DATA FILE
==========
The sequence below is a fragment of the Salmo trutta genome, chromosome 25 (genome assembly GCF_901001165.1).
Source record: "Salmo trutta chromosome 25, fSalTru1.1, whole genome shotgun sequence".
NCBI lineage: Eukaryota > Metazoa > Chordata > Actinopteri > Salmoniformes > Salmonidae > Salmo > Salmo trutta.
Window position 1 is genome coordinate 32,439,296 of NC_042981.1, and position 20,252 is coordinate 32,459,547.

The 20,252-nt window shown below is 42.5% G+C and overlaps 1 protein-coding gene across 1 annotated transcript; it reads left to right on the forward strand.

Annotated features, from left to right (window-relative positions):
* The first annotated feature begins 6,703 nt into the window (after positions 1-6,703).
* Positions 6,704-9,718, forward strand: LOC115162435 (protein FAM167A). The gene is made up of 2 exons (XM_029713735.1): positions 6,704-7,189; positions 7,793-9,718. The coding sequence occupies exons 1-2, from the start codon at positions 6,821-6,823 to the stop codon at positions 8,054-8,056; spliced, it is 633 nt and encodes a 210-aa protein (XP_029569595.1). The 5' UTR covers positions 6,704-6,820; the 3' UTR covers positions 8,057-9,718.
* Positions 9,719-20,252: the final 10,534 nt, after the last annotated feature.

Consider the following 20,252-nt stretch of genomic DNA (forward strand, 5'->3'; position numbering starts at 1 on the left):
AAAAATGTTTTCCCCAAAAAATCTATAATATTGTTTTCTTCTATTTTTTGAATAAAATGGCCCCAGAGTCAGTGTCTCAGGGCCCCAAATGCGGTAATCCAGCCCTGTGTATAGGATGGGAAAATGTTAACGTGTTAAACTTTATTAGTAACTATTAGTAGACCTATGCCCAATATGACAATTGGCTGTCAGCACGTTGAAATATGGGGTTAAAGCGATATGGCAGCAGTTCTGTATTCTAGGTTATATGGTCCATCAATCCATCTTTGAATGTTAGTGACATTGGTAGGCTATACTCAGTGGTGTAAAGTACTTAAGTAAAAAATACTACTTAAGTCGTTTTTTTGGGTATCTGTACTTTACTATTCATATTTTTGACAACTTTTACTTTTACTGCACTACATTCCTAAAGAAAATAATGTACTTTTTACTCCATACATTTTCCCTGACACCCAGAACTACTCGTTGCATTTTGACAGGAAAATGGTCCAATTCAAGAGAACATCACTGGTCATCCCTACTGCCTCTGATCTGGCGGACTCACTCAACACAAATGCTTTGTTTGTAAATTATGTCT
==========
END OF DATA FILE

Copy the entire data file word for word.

The sequence below is a fragment of the Salmo trutta genome, chromosome 25 (genome assembly GCF_901001165.1).
Source record: "Salmo trutta chromosome 25, fSalTru1.1, whole genome shotgun sequence".
NCBI lineage: Eukaryota > Metazoa > Chordata > Actinopteri > Salmoniformes > Salmonidae > Salmo > Salmo trutta.
Window position 1 is genome coordinate 32,439,296 of NC_042981.1, and position 20,252 is coordinate 32,459,547.

The 20,252-nt window shown below is 42.5% G+C and overlaps 1 protein-coding gene across 1 annotated transcript; it reads left to right on the forward strand.

Annotated features, from left to right (window-relative positions):
* The first annotated feature begins 6,703 nt into the window (after positions 1-6,703).
* Positions 6,704-9,718, forward strand: LOC115162435 (protein FAM167A). The gene is made up of 2 exons (XM_029713735.1): positions 6,704-7,189; positions 7,793-9,718. The coding sequence occupies exons 1-2, from the start codon at positions 6,821-6,823 to the stop codon at positions 8,054-8,056; spliced, it is 633 nt and encodes a 210-aa protein (XP_029569595.1). The 5' UTR covers positions 6,704-6,820; the 3' UTR covers positions 8,057-9,718.
* Positions 9,719-20,252: the final 10,534 nt, after the last annotated feature.

Consider the following 20,252-nt stretch of genomic DNA (forward strand, 5'->3'; position numbering starts at 1 on the left):
AAAAATGTTTTCCCCAAAAAATCTATAATATTGTTTTCTTCTATTTTTTGAATAAAATGGCCCCAGAGTCAGTGTCTCAGGGCCCCAAATGCGGTAATCCAGCCCTGTGTATAGGATGGGAAAATGTTAACGTGTTAAACTTTATTAGTAACTATTAGTAGACCTATGCCCAATATGACAATTGGCTGTCAGCACGTTGAAATATGGGGTTAAAGCGATATGGCAGCAGTTCTGTATTCTAGGTTATATGGTCCATCAATCCATCTTTGAATGTTAGTGACATTGGTAGGCTATACTCAGTGGTGTAAAGTACTTAAGTAAAAAATACTACTTAAGTCGTTTTTTTGGGTATCTGTACTTTACTATTCATATTTTTGACAACTTTTACTTTTACTGCACTACATTCCTAAAGAAAATAATGTACTTTTTACTCCATACATTTTCCCTGACACCCAGAACTACTCGTTGCATTTTGACAGGAAAATGGTCCAATTCAAGAGAACATCACTGGTCATCCCTACTGCCTCTGATCTGGCGGACTCACTCAACACAAATGCTTTGTTTGTAAATTATGTCT